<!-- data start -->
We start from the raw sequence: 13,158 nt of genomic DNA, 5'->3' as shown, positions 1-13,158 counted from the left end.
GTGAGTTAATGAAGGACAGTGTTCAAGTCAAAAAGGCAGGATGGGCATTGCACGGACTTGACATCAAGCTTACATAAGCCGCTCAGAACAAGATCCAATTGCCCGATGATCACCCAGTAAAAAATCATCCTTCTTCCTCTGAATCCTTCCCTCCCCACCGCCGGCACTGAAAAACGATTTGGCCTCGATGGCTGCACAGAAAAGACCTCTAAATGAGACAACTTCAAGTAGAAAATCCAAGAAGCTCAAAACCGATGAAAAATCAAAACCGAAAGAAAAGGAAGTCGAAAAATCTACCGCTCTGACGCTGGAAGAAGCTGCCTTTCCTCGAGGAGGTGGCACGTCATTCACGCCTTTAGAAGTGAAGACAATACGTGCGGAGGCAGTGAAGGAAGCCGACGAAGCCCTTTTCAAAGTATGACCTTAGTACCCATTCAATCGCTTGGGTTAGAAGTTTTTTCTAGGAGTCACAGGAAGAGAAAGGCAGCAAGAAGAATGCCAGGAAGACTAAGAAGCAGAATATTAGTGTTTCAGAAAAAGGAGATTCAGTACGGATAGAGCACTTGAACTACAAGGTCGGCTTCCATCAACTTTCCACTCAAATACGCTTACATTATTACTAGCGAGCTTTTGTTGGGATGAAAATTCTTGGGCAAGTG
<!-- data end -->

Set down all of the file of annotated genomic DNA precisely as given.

We start from the raw sequence: 13,158 nt of genomic DNA, 5'->3' as shown, positions 1-13,158 counted from the left end.
GTGAGTTAATGAAGGACAGTGTTCAAGTCAAAAAGGCAGGATGGGCATTGCACGGACTTGACATCAAGCTTACATAAGCCGCTCAGAACAAGATCCAATTGCCCGATGATCACCCAGTAAAAAATCATCCTTCTTCCTCTGAATCCTTCCCTCCCCACCGCCGGCACTGAAAAACGATTTGGCCTCGATGGCTGCACAGAAAAGACCTCTAAATGAGACAACTTCAAGTAGAAAATCCAAGAAGCTCAAAACCGATGAAAAATCAAAACCGAAAGAAAAGGAAGTCGAAAAATCTACCGCTCTGACGCTGGAAGAAGCTGCCTTTCCTCGAGGAGGTGGCACGTCATTCACGCCTTTAGAAGTGAAGACAATACGTGCGGAGGCAGTGAAGGAAGCCGACGAAGCCCTTTTCAAAGTATGACCTTAGTACCCATTCAATCGCTTGGGTTAGAAGTTTTTTCTAGGAGTCACAGGAAGAGAAAGGCAGCAAGAAGAATGCCAGGAAGACTAAGAAGCAGAATATTAGTGTTTCAGAAAAAGGAGATTCAGTACGGATAGAGCACTTGAACTACAAGGTCGGCTTCCATCAACTTTCCACTCAAATACGCTTACATTATTACTAGCGAGCTTTTGTTGGGATGAAAATTCTTGGGCAAGTG